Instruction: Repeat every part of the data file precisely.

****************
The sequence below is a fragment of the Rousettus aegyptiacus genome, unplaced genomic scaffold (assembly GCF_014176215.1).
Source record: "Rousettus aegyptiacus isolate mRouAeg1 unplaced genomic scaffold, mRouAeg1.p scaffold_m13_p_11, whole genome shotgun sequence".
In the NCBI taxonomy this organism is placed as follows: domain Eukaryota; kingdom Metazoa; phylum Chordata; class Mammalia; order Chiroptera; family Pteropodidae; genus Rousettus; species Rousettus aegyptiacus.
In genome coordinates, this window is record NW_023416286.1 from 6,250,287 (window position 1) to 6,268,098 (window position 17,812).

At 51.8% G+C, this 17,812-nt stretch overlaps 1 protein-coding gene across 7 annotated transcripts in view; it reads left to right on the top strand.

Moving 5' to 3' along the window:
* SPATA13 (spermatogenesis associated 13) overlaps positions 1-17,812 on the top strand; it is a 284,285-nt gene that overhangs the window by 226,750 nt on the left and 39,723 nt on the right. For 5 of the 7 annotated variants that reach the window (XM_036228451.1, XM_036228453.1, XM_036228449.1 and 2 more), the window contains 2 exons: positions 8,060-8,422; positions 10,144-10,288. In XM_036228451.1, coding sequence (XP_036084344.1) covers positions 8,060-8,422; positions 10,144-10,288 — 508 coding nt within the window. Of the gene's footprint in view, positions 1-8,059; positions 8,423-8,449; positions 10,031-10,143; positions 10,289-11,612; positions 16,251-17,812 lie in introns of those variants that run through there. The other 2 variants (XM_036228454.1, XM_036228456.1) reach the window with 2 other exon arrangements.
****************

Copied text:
The sequence below is a fragment of the Rousettus aegyptiacus genome, unplaced genomic scaffold (assembly GCF_014176215.1).
Source record: "Rousettus aegyptiacus isolate mRouAeg1 unplaced genomic scaffold, mRouAeg1.p scaffold_m13_p_11, whole genome shotgun sequence".
In the NCBI taxonomy this organism is placed as follows: domain Eukaryota; kingdom Metazoa; phylum Chordata; class Mammalia; order Chiroptera; family Pteropodidae; genus Rousettus; species Rousettus aegyptiacus.
In genome coordinates, this window is record NW_023416286.1 from 6,250,287 (window position 1) to 6,268,098 (window position 17,812).

At 51.8% G+C, this 17,812-nt stretch overlaps 1 protein-coding gene across 7 annotated transcripts in view; it reads left to right on the top strand.

Moving 5' to 3' along the window:
* SPATA13 (spermatogenesis associated 13) overlaps positions 1-17,812 on the top strand; it is a 284,285-nt gene that overhangs the window by 226,750 nt on the left and 39,723 nt on the right. For 5 of the 7 annotated variants that reach the window (XM_036228451.1, XM_036228453.1, XM_036228449.1 and 2 more), the window contains 2 exons: positions 8,060-8,422; positions 10,144-10,288. In XM_036228451.1, coding sequence (XP_036084344.1) covers positions 8,060-8,422; positions 10,144-10,288 — 508 coding nt within the window. Of the gene's footprint in view, positions 1-8,059; positions 8,423-8,449; positions 10,031-10,143; positions 10,289-11,612; positions 16,251-17,812 lie in introns of those variants that run through there. The other 2 variants (XM_036228454.1, XM_036228456.1) reach the window with 2 other exon arrangements.